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Syllabus Fus Chem 123 SU11

Syllabus Fus Chem 123 SU11 - CHEMISTRY 123 – SUMMER 11...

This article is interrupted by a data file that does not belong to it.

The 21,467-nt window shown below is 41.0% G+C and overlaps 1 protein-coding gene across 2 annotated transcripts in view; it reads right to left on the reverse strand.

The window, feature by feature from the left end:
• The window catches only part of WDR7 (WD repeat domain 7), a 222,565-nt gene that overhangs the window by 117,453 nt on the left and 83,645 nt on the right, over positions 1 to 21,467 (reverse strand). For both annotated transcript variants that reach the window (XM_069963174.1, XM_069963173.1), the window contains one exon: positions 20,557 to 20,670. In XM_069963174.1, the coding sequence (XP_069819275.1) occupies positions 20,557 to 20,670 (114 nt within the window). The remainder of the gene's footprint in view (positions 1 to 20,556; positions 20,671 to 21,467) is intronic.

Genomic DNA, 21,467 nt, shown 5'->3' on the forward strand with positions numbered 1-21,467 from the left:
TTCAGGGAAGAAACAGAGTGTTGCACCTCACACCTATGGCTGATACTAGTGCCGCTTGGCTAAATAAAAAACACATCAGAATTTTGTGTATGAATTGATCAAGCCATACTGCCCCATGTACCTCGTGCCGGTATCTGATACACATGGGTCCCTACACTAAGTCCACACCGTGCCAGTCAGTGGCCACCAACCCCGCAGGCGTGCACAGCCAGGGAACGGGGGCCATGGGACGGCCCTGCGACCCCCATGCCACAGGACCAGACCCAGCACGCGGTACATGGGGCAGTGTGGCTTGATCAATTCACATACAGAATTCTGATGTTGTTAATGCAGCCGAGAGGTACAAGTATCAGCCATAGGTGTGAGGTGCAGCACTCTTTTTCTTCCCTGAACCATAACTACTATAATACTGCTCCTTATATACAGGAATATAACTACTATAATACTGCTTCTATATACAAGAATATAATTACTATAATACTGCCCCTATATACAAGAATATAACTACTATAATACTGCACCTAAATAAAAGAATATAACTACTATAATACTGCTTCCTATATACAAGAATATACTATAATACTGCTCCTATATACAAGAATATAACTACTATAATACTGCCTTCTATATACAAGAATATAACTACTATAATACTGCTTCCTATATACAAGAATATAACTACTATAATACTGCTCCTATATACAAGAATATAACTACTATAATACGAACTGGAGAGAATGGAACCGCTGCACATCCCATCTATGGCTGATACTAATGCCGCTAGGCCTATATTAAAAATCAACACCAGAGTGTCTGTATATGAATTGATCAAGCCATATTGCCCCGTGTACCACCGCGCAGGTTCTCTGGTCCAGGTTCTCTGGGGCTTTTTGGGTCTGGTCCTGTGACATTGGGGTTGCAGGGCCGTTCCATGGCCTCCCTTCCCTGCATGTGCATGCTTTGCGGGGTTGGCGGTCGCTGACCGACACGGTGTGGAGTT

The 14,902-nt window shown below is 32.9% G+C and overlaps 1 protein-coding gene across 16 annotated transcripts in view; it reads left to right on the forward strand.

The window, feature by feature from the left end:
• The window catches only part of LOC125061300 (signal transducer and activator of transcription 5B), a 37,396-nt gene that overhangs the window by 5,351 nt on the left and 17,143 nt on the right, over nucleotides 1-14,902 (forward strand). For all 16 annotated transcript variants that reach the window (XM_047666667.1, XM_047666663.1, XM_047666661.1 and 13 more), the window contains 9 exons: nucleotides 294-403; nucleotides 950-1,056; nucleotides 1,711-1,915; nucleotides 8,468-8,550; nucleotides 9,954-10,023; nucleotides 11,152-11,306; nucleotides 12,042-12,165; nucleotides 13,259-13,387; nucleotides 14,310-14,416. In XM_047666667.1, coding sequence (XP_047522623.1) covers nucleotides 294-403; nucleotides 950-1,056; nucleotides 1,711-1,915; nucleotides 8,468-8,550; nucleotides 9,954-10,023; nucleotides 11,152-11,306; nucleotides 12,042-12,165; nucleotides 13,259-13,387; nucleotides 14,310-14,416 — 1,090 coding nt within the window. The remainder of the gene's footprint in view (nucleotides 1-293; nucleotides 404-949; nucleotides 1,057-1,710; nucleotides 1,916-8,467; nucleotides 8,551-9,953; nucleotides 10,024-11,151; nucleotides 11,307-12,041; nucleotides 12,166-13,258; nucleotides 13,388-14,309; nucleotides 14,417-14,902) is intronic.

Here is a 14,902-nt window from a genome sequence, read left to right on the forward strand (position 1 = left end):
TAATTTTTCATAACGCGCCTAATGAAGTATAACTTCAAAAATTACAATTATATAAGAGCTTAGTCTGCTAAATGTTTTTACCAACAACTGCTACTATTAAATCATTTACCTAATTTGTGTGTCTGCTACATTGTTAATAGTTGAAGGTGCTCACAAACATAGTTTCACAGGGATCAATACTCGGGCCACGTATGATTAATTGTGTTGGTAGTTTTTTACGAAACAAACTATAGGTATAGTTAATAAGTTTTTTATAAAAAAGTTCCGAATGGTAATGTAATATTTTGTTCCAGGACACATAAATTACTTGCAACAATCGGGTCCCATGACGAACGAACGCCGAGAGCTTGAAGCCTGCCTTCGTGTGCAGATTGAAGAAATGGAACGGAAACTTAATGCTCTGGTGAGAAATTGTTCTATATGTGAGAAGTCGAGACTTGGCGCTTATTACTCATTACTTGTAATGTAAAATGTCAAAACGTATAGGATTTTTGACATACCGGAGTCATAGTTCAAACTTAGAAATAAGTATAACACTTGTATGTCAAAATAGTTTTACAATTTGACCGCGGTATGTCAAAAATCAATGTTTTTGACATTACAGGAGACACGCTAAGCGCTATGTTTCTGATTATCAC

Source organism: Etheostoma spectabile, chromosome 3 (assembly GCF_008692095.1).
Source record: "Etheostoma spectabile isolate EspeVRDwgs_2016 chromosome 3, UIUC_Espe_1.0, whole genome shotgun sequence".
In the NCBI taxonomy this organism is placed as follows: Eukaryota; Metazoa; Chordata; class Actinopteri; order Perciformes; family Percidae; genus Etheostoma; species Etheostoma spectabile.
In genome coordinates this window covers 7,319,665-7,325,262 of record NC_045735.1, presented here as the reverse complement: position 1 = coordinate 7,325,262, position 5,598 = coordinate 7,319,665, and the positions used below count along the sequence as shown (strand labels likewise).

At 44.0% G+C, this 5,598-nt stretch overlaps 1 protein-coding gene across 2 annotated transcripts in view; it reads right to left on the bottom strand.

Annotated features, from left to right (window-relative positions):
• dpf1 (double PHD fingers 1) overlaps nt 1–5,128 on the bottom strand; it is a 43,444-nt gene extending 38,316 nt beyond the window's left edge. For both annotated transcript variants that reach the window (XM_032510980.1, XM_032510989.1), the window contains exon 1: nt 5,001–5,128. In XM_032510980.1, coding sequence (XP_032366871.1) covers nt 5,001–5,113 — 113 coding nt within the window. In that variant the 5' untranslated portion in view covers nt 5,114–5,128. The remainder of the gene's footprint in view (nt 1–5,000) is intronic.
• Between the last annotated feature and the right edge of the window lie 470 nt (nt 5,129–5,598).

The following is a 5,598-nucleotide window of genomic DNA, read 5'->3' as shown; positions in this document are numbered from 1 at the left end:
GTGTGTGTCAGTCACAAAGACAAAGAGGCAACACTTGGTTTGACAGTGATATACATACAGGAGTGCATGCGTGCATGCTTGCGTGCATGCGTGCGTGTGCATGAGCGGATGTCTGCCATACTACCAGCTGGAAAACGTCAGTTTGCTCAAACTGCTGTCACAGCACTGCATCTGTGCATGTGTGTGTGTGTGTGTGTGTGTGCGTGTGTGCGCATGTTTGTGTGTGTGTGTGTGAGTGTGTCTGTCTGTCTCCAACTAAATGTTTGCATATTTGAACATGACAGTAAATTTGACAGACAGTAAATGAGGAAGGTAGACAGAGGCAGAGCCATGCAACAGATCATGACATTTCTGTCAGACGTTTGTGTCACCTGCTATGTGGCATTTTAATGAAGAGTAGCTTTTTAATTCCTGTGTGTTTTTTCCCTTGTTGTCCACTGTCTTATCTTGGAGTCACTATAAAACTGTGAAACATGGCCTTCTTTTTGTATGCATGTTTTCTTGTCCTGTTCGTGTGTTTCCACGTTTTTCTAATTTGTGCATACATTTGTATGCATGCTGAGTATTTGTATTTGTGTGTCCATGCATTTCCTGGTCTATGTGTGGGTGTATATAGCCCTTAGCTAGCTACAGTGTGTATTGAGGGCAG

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Unformatted text preview: CHEMISTRY 123 – SUMMER 11 GENERAL CHEMISTRY Lecture: Course Website: Instructor: Office: Office Hours: Telephone: Email: Lab Supervisor: Office: Telephone: Email: MWF · 11:30 am – 12:18 pm · Evans Laboratory · EL 1008 https://carmen.osu.edu/ Dr. Matthew W. Stoltzfus 380A Celeste Lab Mon: 2:00 pm– 3:30 pm, Wed: 2:00 pm – 3:30 pm (614) 653‐7387 [email protected]‐state.edu Dr. Matthew W. Stoltzfus 380A Celeste Lab (614) 653‐7387 [email protected]‐state.edu Only Dr. Stoltzfus can grant exceptions to posted requirements in the syllabus (assignments, due dates, etc.). Disability Services (ODS) All students with documented disabilities, who need accommodations, should see the instructor privately. If your disability requires materials in alternative formats, please contact the Office for Disability Services (ODS) at 292‐3307, Room 150 Pomerene Hall. Requirements Fulfilled Chemistry 123 is a Physical Science course in the Natural Science category of the GEC, which has these goals and objectives: Goals/Rationale: Courses in natural sciences foster an understanding of the principles, theories, and methods of modern science, the relationship between science and technology, and the effects of science and technology on the environment. Learning Objectives: 1. Students understand the basic facts, principles, theories, and methods of modern science. 2. Students learn key events in the history of science. 3. Students provide examples of the inter‐dependence of scientific and technological developments. 4. Students discuss social and philosophical implications of scientific discoveries and understand the potential of science and technology to address problems of the contemporary world. Course Expectations “At some point in our lives we must decide if we’re going to have fun and make it work, or work hard and make it fun.” ‐Crenshaw I’m not going to lie, general chemistry here at Ohio State is a ton of work. This course will not be easy, and for the first time in your academic career, you will really have to master the material given to receive an A. Chemistry is considered the “central science,” and many majors require you to know the fundamentals of chemistry. They expect a standard of excellence. Some students refer to this standard of excellence as a “weed out process,” but I will do everything I can to help you succeed in this class, to encourage you, and to motivate you to be the best student you can be. Outlined in this syllabus are the responsibilities and expectations for this course. It also lists the many resources the chemistry department offers, and I encourage you to utilize all of them. This department and this University have so much to offer and I’m proud to be part of this University, I’m privileged to be part of this University, and I can’t wait to get started with the quarter. If you are unable to attend the first lab session, check in at 100 Celeste immediately. Failure to do so will result in you losing your seat for the lab and the course. 1 Dr. Fus – Chemistry 123 Course Schedule – SU11 WEEK LECTURE TOPIC 1ST LABORATORY EXPERIMENT 2ND LABORATORY EXPERIMENT IMPORTANT DATES 1 6/20 Ksp, Factors Influencing Solubility, Group I, Common Ion Effect, Complex Ion Formation (Ch 17.4 – 17.6, Lab Manual) Writing a Proper Formal Laboratory Report Developing a Mastery of the Solubility Product Constant Register Mastering Chemistry Account and complete tutorial quiz 2 6/27 pH Effects, Amphoterism, Q & Ksp, Group II, Selective Precipitation (Ch 17.4 – 17.6, Lab Manual) Developing a Mastery of the Solubility Product Constant (cont.) Isolation and Characterization of Metal Ions: Exploitation of Differences in Solubility 3 7/4 Group III, Applied Qualitative Analysis, Spontaneous Isolation and Characterization of Metal Isolation and Characterization of Metal Ions: Processes, Entropy & 2nd Law of Thermodynamics, Gibbs Ions: Exploitation of Differences in Exploitation of Differences in Solubility Free Energy (Ch 19) Solubility 4 Free Energy Equilibrium, Application of Thermodynamic Principles (Ch 19), Oxidation/Reduction Processes, 7/11 Balancing Redox Reactions, Reduction Potentials, Voltaic Cells (Ch 20) Characterization of Metal Ions Lab Practical Exam Developing a Mastery of Thermodynamic Relationships Developing a Mastery of Thermodynamic Relationships (cont.) Developing a Mastery of Electrochemical Relationships Exam #1: Wed. Jul. 20th 6:30 – 7:48 pm Developing a Mastery of Electrochemical Relationships (cont.) Electrochemical Relationships Lab Practical Exam Bonding in Transition Metal Complexes, d to d Transitions, Crystal Field Theory, Spectrochemical Series, High/Low Spin, Magnetism (Ch 24) Developing a Mastery of Coordination Complexes Developing a Mastery of Coordination Complexes (cont.) Powering the Future: Alternative Energy Sources Semi‐Conductors, Photovoltaic/Solar Cells (Ch 12) Energy Storage Powering the Future: Solar Cell Lab Powering the Future: Solar Cell Lab Exam #2: Wed. Aug. 10th 6:30 – 7:48 pm 9 8/15 Powering the Future: Nuclear Energy (Ch21) Powering the Future: Solar Cell Lab Solar Cell Lab Competition Check – Out 10 8/22 Solar Cell Poster Presentation No Labs Week #10 No Labs Week #10 FINAL EXAM Tues. Aug. 23rd Strength of Redox Agents, Nernst Equation, Free Energy & Cell Potential, Concentration Cells, Electrolysis (Ch 20) 5 7/18 6 Powering the Future: Alternative Energy Sources Overview Batteries, Fuel Cells (Ch 20), Coordination Compounds, 7/25 e– Counts of Transition Metals, Ligands, Coordination Numbers and Geometries (Ch 24) 7 8/1 8 8/8 NO ASSIGNMENTS WILL BE ACCEPTED AFTER AUGUST 22, 2011 AT 4:30 pm FINAL EXAM TUESDAY, AUGUST 23rd, 2011 11:30 am – 1:18 pm 2 IMPORTANT COURSE INFORMATION Course Prerequisites Chemistry 122 and eligibility to enroll in Math 150. Required Materials 1. Chemistry, The Central Science (Any Edition), by Brown, Lemay, Bursten, and Murphy. 2. A Valid Mastering Chemistry Access Code. 3. Developing a Mastery of Chemistry 123. (SU2011) Note: This lab manual is being continually developed over the summer and will be distributed to you at least one week ahead of time by your lab TA. 4. Student Lab Notebook, (Must Contain Carbon‐Copy tear out pages) 5. Course Approved Calculator: For quizzes and examinations, the use of a calculator is restricted to a TI‐30 (any, except XS Multi view), Sharp EL‐509 (any), Sharp EL‐531 (any), or Casio FX‐250 (any). No other calculators are permitted. [See course webpage for pictures of allowed calculators.] Webpage: https://carmen.osu.edu The Chemistry 123 page on Carmen will serve as a repository for all course‐related materials, including updated syllabi, handouts, study guides, and additional resources. A majority of the online content will be posted as Adobe PDF files, and you are encouraged to install the most current version of Adobe Reader, available free of charge at http://get.adobe.com/reader/. All grades for this course will be posted to Carmen on a regular basis. You are responsible for all updates posted to Carmen, and if you find any mistakes in content or grading, or you need help accessing these materials, please contact your TA or instructor as soon as possible. Student Responsibility Each student receives valuable information about Chemistry 123 in the first and every single lecture section. It is your responsibility to read the material presented in the syllabus and be familiar with the course content, course procedures, and grading. You are also responsible for any announcements concerning course procedures, which are made in class, whether you are present or not. (If you are absent, you are expected to get notes, announcements, etc. from another student in the class.) You are required to have an active Ohio State e‐mail account and are responsible for any announcements made via e‐mail and for any updates made via the course website and the class blog. Attendance Attendance is not taken in each lecture section, but I will do everything in my power to make class enjoyable and worthwhile enough to attend. Ten quizzes will be given randomly throughout lecture, which will make up your quiz grade and no make‐ups will be given. Take a moment to think about why you are attending college. I expect you to attend every single lecture and lab period. That is why you are here. Practice Problems Short problems for each section will be posted on the course website and will also be posted in Mastering Chemistry. These problem sets serve to deepen the understanding of concepts related to the lectures and each laboratory experiment. They are for your benefit and you are encouraged to work them with the effort you might put towards a graded quiz. However, these problems will not be collected or graded, and the answer keys will be posted on Carmen to aid your preparation for the Quizzes. DO NOT WORK THE PROBLEMS WITH THE ANSWER KEY RIGHT BESIDE YOU. THIS IS A GUARANTEED WAY TO LEARN ABSOLUTELY NOTHING. 3 Grading Your final grade will be evaluated on the basis of total points earned. The distribution is as follows: Graded Homework 100 pts. Can take place in lab/lecture/on­line Lecture Quizzes 50 Will take place during the first 5 minutes of lecture Laboratory 250 A minimum of 50% of the lab points is required to pass Midterm I 175 Midterm II 175 Final 250 1000 pts. Your final letter grade is determined based on a statistical distribution determined by the undergraduate chemistry department and is based on your final point total out of 1000. The lecturer can attempt to guess what type of curve will result after each individual exam, but can only speculate untilthe final exam grades are recorded. Graded Homework Graded Homework will be administered on the Mastering Chemistry web‐site. Each student is required to purchase a Mastering Chemistry access code from Pearson Education. The due date for these assignments will be announced at least a week in advance in lecture. These assignments are not short and you should expect them to take 5‐7 hours each. Lecture Quizzes Quizzes will be administered randomly throughout the quarter based on the on‐line lecture videos. They will take place during class using clickers and you are permitted to use your notes. Midterm Exams Exams are given only at the assigned times listed below and shown on the Schedule of Assignments. Make‐up exams will be given only during the last week of regularly scheduled classes for medical reasons (documentation required) or a preapproved university conflict. Exams are a scheduled part of this course and attendance is required (exam locations will be posted on the course website based on lab section). Students with university conflicts must fill out the exam conflict form on the course website and hand it in to the instructor no later than 5:00 pm on the Friday before each exam. In order to receive your exam grade in a prompt manner you will be asked to fill in your SIS (carmen ID) number, so bring it to each exam. FIRST MIDTERM EXAMINATION: WEDNESDAY, JULY 20TH, 6:30 – 7:48 PM SECOND MIDTERM EXAMINATION: WEDNESDAY, AUGUST 10TH, 6:30 – 7:48 PM Final Exam The final exam must be taken at the university scheduled time listed below and shown on the Schedule of Assignments. BUCK‐ID’s will be collected at the final exam and the exam will not be returned to you. FINAL EXAMINATION: TUESDAY, AUGUST 23RD, 11:30 – 1:18 PM 4 IMPORTANT LABORATORY INFORMATION Laboratory Sections The Chemistry 123 laboratory consists of two 3‐hour sessions per week. You may work in the laboratory ONLY during your scheduled laboratory period. Any time remaining in the lab period and the final check‐out period can be used to complete a previous experiment. This must be discussed with your TA first. A minimum of 50% of the lab points are required to pass the course. Safety in the Laboratory Due to the potential dangerous nature of laboratory work, you are reminded to maintain medical insurance coverage through the OSU health service or a private agency when enrolling in Chemistry laboratory courses. Students are required to read, understand, and implement the safety precautions in the laboratory manual and laboratory handouts. The precautions are summarized on a safety form, which must be signed by all students during their first lab period. The following are selected instructions from the safety form: 1. 2. 3. 4. 5. 6. You must wear Department‐authorized ANSI code goggles at all time in the laboratory. Goggles will be issued during check‐in. After the first free pair, goggles may be borrowed, if available, from CE 231 or 331; otherwise, they must be purchased from CE 180. Not wearing goggles will result in the loss of 10% of the grade for the experiment. For any subsequent violation, an additional loss of 10% of the grade will result. Continued violation may result in dismissal from the course. The wearing of contact lenses is not recommended. Each student must wear adequate clothing to reduce the possibility of injury from chemicals or broken glass. Students who wear sandals or shorts will be sent home. No additional time will be provided. Familiarize yourself with the location of the fire blanket, fire extinguisher, and eye wash in the laboratory. Promptly report all accidents, no matter how small, to your lab instructor. Your work area should be cleaned before you leave the lab. After putting your equipment away, wipe down your work area with a wet sponge or towel. This ensures that you, and the other students who use the space, will not be harmed by chemicals left on the desktop. Also clean spills in the balance room by brushing the chemicals into a weighing dish. No unauthorized experiments are allowed. No chemicals may be removed from the lab. Laboratory Notebooks The laboratory notebooks will be graded by each TA at the end of your assigned period. Your TA will be analyzing all your observations made, data collected, calculations, and results. All procedures should be outlined and should be sufficiently neat and organized so that another person can follow what you did. You are required to record all this information in ink in the Student Lab Notebook, which must contain carbon copy pages. At the end of each completed lab, sign and date each page and submit the copies to your lab instructor and they will sign each page and assign you a notebook grade. The following guidelines should be adhered to for each laboratory notebook entry: Before Lab: Complete the Mastering Chemistry Pre‐lab assignment Read the entire lab packet and show up to lab with an open mind willing to learn. Write the Experiment Title and Purpose (one or two sentences in your own words). You do not need to outline the procedure in your lab notebook before lab. During Lab: All of the formulas and equations you have been using in your general chemistry courses are the result of careful laboratory experiments that have been developed, performed, and reproduced time and time again. The details of these experiments can be found in the laboratory notebooks of the chemists who performed the original experiments. During the laboratory period you are required to write a narrative in your laboratory 5 notebook. The narrative basically highlights the key points of what you did indicating all observations and results. Further details of what to include in the narrative will be discussed by your Teaching Assistant in the first lab period. Keeping and maintaining a proper laboratory notebook is one of the most essential skills you can acquire in this course. The lab notebook is the formally kept record of your experiment. It is a true representation of what you are doing in the laboratory. In industry, lab notebooks are the basis of patents, and if necessary, they can be used in a court of law to prove how a particular experiment was performed. A few rules you must follow when maintaining a proper lab notebook: Never erase anything in the notebook. If you make a mistake, neatly cross it out with a single line. Never write in pencil. Write everything in the lab notebook and nothing in the lab manual. If you happen to make a mistake or spill something, write it down. If you observe a chemical or physical change, record it so you can identify it in future experiments. The comments written in the lab notebook will allow you to justify why your experimental values may vary. They also will allow you to compare your results to those of other students in the class. The lab manual not only provides value for you, but also for those who come after you. In a traditional general chemistry lab, you gain very little from merely reproducing the procedure in your lab notebook. If you happen to take all three quarters of general chemistry at Ohio State, you will be participating in some sort of research‐based laboratory experience. In these experiences, it is vital to record your procedure in a manner that a future student could easily follow it. We will refer to this portion of the lab as a narrative and further instructions on how to correctly write a narrative will be given by your teaching assistant. You should be able to perform and reproduce any calculations you write down in your lab notebook and if you were able to use your lab notebook on a quiz or exam, you should be able to answer any questions based on the content or procedure of the lab. After Lab: Follow instructions in the handout given by your TA to complete the formal laboratory report. Complete the Report Questions assigned on Mastering Chemistry. Note: Your Report Questions are due at the assigned date regardless if you attend the lab. Laboratory Reports All formal laboratory reports are due at the beginning of the lab session one week after the completion of each lab. Late reports will be penalized 10% per day. If you submit a late report to 100 CE, you must notify your TA via e‐mail within one day after submission. Zero credit will be given to lab reports submitted after 2 weeks of completing each experiment. Expt. Report Notebook Prelab Report Questions Total Points Formal Lab Report 20 none none none Ksp 20 2 3 5 Qualitative Analysis 30 2 3 5 Transition Metal 20 2 3 5 Thermochemistry 20 2 3 5 Electrochemistry 20 2 3 5 Electrochemistry Practical 20 none none none Solar Cell* 45* 2 3 none ALL LABORATORY ASSIGNMENTS DUE AUGUST 22ND AT 4:30 PM 20 30 40 30 30 30 20 50 *The Solar cell lab will consist of a poster presentation instead of a formal lab report THE LABORATORY SECTION OF YOUR GRADE CONTRIBUTES 250 COURSE POINTS OUT OF 1000. 6 STANDARDS OF ACADEMIC CONDUCT ANY MATERIAL SUBMITTED IN GENERAL CHEMISTRY MUST REPRESENT YOUR OWN WORK. VIOLATIONS OF THIS STANDARD WILL BE REFERRED TO THE UNIVERSITY COMMITTEE OF ACADEMIC MISCONDUCT (COAM) AS REQUIRED BY FACULTY RULES. If you need assistance, check with the staff of the Department of Chemistry. Group efforts by students, use of another student’s pre‐laboratory or laboratory material, or assistance from individuals who already have taken the course may place you in jeopardy of violation of the standards of General Chemistry. Possession of another student’s lab report(s) will raise immediate concerns about academic misconduct. Plagiarism or the submission of work based on old material is considered to be academic misconduct no matter how small the infraction. Identical answers indicate copying or unacceptable group efforts ‐ always answer questions in your own unique words. Identical answers indicate copying or unacceptable group efforts ‐ always answer questions in your own unique words. Individuals retaking the course must complete all work for the course during the current quarter and may not submit any parts of pre­labs or lab work or reports performed in a previous quarter (see item #6 in “Ten Suggestions for Preserving Academic Integrity”, http://oaa.osu.edu/coam/ten­ suggestions.html). Pre‐laboratory exercises are designed to make you prepare for the laboratory. Copying answers from other individuals or from old copies of the ...